“The Spirit himself bears witness with our spirit that we are children of God, and if children, then heirs—heirs of God and fellow heirs with Christ, provided we suffer with him in order that we may also be glorified with him.”

Jesus Is Redemptively Jealous

Most “jealousy” is simply avarice turned outward, an anger born of greed and nursed in contempt:

“You desire and do not have, so you murder. You covet and cannot obtain, so you fight and quarrel.”

But true righteous jealousy—redemptive jealousy—is as fierce as a bolt of lighting:

“For jealousy makes a man furious, and he will not spare when he takes revenge. He will accept no compensation; he will refuse though you multiply gifts.”

And just as a good husband will tolerate no rivals for his wife’s affections, so God resists our idols. We are by nature spiritual adulterers who cheat on our Heavenly Husband:

“I will go after my lovers, who give me my bread and my water, my wool and my flax, my oil and my drink.”

He is unequivocal in calling us to purity and faithfulness:

“You must dwell as mine for many days. You shall not play the whore, or belong to another man; so will I also be to you.”

But our idols are not easily defeated:

“It is hopeless, for I have loved foreigners, and after them I will go.”

Like Joseph, God is righteous and would be justified in writing us a decree and sending us away. But instead He has chosen to do what no earthly husband could ever do—He changes our hearts!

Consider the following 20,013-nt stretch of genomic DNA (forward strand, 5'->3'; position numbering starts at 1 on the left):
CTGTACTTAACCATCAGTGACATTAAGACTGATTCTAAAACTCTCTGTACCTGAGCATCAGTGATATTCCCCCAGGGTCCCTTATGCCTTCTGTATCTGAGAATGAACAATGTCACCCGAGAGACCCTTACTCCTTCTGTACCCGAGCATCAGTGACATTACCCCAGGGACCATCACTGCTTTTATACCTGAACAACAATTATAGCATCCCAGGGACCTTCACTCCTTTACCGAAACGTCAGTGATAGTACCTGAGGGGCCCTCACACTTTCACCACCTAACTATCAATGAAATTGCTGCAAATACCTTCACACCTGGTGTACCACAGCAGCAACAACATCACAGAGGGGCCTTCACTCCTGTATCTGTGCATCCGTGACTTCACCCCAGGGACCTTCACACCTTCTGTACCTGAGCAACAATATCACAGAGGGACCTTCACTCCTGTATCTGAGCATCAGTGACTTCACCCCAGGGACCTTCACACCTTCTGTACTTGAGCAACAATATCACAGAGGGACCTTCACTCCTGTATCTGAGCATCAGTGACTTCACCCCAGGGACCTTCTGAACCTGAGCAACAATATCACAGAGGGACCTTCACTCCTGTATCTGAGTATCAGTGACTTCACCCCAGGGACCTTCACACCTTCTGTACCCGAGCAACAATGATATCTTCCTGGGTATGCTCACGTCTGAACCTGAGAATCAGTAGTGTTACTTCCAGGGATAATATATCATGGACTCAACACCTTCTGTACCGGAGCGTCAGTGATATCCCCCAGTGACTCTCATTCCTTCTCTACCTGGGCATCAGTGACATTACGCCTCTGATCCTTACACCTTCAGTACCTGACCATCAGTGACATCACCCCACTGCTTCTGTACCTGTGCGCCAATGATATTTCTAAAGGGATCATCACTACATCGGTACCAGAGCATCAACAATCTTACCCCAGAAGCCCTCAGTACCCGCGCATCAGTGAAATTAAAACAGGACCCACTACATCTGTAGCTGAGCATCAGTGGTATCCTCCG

“Christ loved the church and gave himself up for her, that he might sanctify her.”

He rends our souls by tearing us away from our illicit and idolatrous lovers, but then clothes us in unparalleled splendor and binds us up in His love:

“All glorious is the princess in her chamber, with robes interwoven with gold. In many-colored robes she is led to the king.”

“He brought me to the banqueting house, and his banner over me was love.”

Thank you, Lord, that you love us and will never allow our hearts to be held captive by another! Fill me with the same jealousy that you have for Your holy name that I might love you forever:

“You shall worship no other god, for the Lord, whose name is Jealous, is a jealous God.”

“You shall have no other gods before Me.”

Jesus is Our Hope

Hope is essential to life. Without it our health declines, our hearts wither within us, and we say,